In the six years since the release of their demo 7″, Big Eyes has gone from being a scrappy pop-punk band to being an act whose music really reflects the Cheap Trick song from which they take their name. With the release of their third LP, Stake My Claim, the former trio — now quartet — returns to Don Giovanni Records, and owes just as much to classic rock as it does the punk scene from which the band first came. Hearing the opening dual guitars on the title track, one’s instantly hooked.
And while even the band’s first single had songs like “You Ain’t the Only One” aiming for the back of the clubs, Stake My Claim has cuts like “Cheerleader” that blast clear to the rafters of an arena. “Leave This Town” sees frontwoman Kait Eldridge’s voice the clearest and strongest it’s ever been, and if album closer “Alls I Know” doesn’t leave you wanting more, you’re probably dead inside.
We spoke with Eldridge by phone about the album and the band’s bigger sound.
Modern Vinyl: It really seems that with Stake My Claim, Big Eyes is really making the move more toward being a rock ‘n’ roll band, as opposed to a punk band that sounds like a rock ‘n’ roll band. How do you see it?
Kait Eldridge: I definitely see it that way, because the band has always had different people in it, and the line-up that it is right now, is just super-tight. I feel like, because we’re tighter than ever before, we’re kind of losing the scrappy punkness or whatever [laughs]. We’re just sounding more and more like a rock band.
We played at [New York City club] St. Vitus a couple months ago and Brooklyn Vegan said we were sounding like a new wave of [a] British heavy metal band. I thought that was so cool. We’re definitely getting more Thin Lizzy comparisons than ever before – and like, hard rock, Blue Oyster Cult and stuff.
MV: When I first heard the band, on that initial 7″, I thought Big Eyes sounded like a punk band playing Cheap Trick songs, but “Stake My Claim” seems like you’re taking more opportunities for things like guitar solos. Is that something that’s possible because the band is so tight?
KE: I would say so. I used to try and would keep things as simple as possible – and that’s definitely one of the things that I still try to do. Pull out the bullshit, you know? I feel like our songs are getting shorter and shorter, because my guitar playing’s getting better. And now that we have two guitar players, there’s more room for a lot of guitar work.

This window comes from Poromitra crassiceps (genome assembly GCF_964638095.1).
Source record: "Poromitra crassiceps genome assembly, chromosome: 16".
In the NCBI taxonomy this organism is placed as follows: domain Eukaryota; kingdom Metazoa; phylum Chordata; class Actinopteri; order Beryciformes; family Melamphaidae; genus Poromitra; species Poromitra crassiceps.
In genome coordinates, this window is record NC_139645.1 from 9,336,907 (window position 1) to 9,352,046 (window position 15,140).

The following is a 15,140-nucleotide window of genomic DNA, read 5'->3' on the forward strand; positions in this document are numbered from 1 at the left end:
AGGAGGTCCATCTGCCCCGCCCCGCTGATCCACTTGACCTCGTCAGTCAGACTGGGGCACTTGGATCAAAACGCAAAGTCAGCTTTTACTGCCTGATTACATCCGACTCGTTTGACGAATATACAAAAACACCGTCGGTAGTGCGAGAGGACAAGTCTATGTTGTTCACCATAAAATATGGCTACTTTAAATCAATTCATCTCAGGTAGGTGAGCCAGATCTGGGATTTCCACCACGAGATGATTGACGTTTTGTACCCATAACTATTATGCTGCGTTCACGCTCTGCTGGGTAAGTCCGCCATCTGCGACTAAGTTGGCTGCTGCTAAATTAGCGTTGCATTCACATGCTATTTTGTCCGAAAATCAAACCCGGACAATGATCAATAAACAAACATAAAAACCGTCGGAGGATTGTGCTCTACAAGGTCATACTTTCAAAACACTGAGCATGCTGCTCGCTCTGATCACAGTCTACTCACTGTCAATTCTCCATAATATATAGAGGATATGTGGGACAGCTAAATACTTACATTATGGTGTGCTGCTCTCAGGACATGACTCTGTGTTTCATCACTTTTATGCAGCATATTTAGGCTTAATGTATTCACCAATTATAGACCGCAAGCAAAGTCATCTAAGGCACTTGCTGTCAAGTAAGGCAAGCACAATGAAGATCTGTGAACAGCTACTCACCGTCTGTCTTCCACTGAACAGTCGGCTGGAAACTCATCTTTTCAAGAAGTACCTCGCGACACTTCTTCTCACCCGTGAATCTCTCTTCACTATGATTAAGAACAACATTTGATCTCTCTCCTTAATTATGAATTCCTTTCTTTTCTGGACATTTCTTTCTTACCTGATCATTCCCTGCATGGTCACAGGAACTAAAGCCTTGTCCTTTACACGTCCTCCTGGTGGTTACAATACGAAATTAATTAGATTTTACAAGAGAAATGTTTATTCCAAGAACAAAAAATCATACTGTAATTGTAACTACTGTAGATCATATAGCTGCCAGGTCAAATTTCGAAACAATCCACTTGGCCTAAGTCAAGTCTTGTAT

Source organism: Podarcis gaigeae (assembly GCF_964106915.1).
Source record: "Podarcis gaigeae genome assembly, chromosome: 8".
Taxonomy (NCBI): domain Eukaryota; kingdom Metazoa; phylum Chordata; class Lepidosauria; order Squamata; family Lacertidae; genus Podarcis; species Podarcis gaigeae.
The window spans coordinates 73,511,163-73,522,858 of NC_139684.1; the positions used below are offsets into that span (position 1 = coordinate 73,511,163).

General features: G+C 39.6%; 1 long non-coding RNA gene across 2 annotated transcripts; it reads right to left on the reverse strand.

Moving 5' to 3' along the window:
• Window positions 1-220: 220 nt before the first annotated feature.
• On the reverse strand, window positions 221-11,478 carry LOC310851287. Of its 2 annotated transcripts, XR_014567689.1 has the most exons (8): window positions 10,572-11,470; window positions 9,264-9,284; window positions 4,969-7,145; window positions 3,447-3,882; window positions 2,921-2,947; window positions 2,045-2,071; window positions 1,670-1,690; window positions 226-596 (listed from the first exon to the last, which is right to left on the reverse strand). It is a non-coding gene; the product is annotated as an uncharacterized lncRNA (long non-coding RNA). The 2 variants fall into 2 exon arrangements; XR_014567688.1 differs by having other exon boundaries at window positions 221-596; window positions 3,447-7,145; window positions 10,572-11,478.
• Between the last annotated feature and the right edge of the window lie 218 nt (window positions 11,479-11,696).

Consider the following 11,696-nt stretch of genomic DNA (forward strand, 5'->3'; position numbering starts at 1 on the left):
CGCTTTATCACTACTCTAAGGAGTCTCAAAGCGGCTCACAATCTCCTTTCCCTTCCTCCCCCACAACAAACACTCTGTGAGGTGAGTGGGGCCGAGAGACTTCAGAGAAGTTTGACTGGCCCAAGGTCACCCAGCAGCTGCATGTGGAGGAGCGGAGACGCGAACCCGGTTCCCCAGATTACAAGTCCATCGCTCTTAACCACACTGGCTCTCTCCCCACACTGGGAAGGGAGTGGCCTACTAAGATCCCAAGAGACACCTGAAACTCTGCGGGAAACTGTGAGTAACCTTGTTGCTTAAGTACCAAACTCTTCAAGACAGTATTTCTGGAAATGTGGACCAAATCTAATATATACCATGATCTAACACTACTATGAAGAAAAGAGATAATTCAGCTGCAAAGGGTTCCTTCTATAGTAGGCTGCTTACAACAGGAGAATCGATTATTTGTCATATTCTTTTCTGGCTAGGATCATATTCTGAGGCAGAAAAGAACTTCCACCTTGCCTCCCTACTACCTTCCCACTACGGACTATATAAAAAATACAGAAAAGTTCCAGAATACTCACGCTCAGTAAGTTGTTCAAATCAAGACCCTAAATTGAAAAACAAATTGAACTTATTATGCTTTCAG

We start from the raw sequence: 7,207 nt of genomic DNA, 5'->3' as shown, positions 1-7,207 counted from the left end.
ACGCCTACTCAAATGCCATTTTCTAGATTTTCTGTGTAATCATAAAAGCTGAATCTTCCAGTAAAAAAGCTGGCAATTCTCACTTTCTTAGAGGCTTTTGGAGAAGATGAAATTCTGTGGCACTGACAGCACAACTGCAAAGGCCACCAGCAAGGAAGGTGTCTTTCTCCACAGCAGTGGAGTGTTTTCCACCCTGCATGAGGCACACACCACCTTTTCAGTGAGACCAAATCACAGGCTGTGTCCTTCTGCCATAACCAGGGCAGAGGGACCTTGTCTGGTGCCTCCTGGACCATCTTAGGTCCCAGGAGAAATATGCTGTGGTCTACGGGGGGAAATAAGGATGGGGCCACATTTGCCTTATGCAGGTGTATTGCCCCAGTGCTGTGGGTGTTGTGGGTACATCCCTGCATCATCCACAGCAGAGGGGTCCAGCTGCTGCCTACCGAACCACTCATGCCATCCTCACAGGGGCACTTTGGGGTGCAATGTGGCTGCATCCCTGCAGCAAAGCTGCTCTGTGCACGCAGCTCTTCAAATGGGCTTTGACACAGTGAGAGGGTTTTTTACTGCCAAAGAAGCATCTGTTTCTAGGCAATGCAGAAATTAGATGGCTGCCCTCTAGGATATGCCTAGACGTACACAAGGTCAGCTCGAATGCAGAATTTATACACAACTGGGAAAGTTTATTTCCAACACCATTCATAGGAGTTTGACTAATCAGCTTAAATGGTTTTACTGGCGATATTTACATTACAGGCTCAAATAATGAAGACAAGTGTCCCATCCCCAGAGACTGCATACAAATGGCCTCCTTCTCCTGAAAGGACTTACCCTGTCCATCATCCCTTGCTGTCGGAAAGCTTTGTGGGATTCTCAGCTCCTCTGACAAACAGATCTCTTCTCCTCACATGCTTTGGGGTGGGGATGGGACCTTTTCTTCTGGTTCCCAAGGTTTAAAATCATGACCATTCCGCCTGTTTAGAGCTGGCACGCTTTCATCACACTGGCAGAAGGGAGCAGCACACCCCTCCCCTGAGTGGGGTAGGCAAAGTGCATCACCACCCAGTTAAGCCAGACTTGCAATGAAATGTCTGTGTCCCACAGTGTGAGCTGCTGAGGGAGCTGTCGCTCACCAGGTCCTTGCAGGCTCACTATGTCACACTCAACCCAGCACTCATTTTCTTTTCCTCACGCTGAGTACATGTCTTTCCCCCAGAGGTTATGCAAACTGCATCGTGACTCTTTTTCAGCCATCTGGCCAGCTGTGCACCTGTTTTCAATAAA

MV: The song that really stood out to me was “Leave This Town,” since it steps away from that earlier, punkier material the most dramatically – especially in terms of pacing. It seems almost Tom Petty-ish in the vibe it has.
KE: Oh, I love Tom Petty. Yeah, I think that a lot of our material is getting slower – more mid-tempo. Our original drummer, who’s still my buddy, CJ [Frederick], I feel like everything we did was faster, because he’s just a faster drummer. The drummer we have now is more laid-back and reserved, so it just comes back through the songs.
MV: You mentioned it, and I’ve been kind of curious: as Big Eyes has gone along, the lineup has changed on a fairly regular basis. Does that have to do with you moving cross-country a couple of times?
KE: Yeah, definitely. I started the band in New York in 2010, then I decided I wanted to move to Seattle, so CJ moved with me, then we got a new bass player. The lineup completely changed out there again, and we ended up with two different drummers, and then I decided I wanted to move back to New York in 2014, and got a new lineup out here.
MV: This lineup’s been together how long?
KE: Paul [Ridenour, guitar and backing vocals] has been in the band for almost two years and our bass player and drummer have been in the band for almost eight months.
MV: Big Eyes puts out a lot of singles, and it gives the listener a chance to hear where the band is pretty regularly, rather than having to wait years for an LP. Are singles important to you and Big Eyes?
KE: Yeah, because with all the different lineups, you have to take time to teach the new people all the different material, and I feel like I tend to write songs kind of in bunches. Like, I’ll sit down and write 10 songs in a month, which would be an LP’s worth, and then in the next two months, I might only write two songs. So, it’s like, “Let’s keep the ball rolling and put out a single,” and then we’ll put out the LP when we’re nice and ready.
MV: Part of what I love is that Big Eyes puts out a lot of split singles, which sort of lets me know what you all like musically.
KE: I always try to find bands that are on a similar wavelength to us. They don’t have to sound identical to us, but just kind of the vibe we’re trying to hang with.
MV: It seems as if your return to Don Giovanni has coincided with the label’s identity becoming one that’s strongly feminist. Was that an important thing for you?
KE: Oh, absolutely. I feel like that was a major factor in us deciding to come back to Don Giovanni. When we moved out to Seattle, Don Giovanni was – at that point – still like a New York / New Jersey localized kind of label, and it didn’t feel like it was right when we were in Seattle. But, once I moved back to New York, by 2014, Don Giovanni had majorly expanded and there were just so many cool and hard-working bands who I appreciated on the label. It just felt like a really good fit to come back to.
Big Eyes’ “Stake My Claim” is available on vinyl from Don Giovanni.